The fourth industrial revolution also coincided with the increased awareness of massive damage to the environment and society over the years.  Depletion of natural primary resources, carbon emissions, landfill caused by end-of-life impacts of plastics, electronic goods and clothing waste are just a few examples from a tiresomely long list. Efforts have begun to try to recoup these catastrophic mistakes through circular practises, albeit at an imperceptible rate.

Industrial Revolution Future

The opportunities for the next industrial revolution seemingly lie in moving towards creating Society 5.0 where better human life, regardless of age, origin, sex or location, with minimal damage to the environment, will be the focus of attention. For Society 5.0 to be realized, an amalgam of physical space and cyber space must occur to create solutions that will resolve challenges through a new set of systems and values.

The value of Collaboration

The value of collaboration will come of age in the industrial revolution 5.0, albeit with the current boundaries challenged and broadened. Companies collaborate by working towards mutual goals, developing processes or products jointly, sharing the cost of investments, mitigating risk, or sharing information. Collaboration has predominantly focused within the supply chain and looked at internal opportunities working with other divisions to improve efficiencies.  However, organisations have become much more aware that trying to achieve all this on their own is near impossible. Expansion to engage external organisations with similar needs that can capitalize on waste or end of life materials from another stream that can repurpose into its manufacturing process will be essential to meet future sustainability guidelines.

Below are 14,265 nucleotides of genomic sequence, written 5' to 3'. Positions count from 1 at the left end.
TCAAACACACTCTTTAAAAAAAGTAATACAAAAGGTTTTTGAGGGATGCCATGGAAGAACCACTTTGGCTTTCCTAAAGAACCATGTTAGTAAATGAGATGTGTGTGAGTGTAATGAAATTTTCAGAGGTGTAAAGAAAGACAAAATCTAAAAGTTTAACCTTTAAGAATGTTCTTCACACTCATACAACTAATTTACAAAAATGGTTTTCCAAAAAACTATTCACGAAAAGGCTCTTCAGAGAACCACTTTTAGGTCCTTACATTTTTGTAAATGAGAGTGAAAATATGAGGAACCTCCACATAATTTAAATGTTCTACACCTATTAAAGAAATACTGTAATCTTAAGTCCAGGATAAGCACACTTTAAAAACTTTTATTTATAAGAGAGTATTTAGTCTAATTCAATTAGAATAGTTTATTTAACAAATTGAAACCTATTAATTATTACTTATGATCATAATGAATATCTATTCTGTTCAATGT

Although this practice is relatively new in adaptation, it has proven to be very beneficial for organisations to not only achieve sustainability goals, but financial benchmarks as well. With growing academic and industry focus, together with more legislative pressure expected to be applied to manufacturers regarding end-of-life producer responsibility for packaging, collaboration is imperative to organizational success in the Industry 5.0. Cross sector. Meso level collaborations leveraging internal supply chain strengths with external businesses needs will be crucial for organisations to successfully manage costs and increase revenue.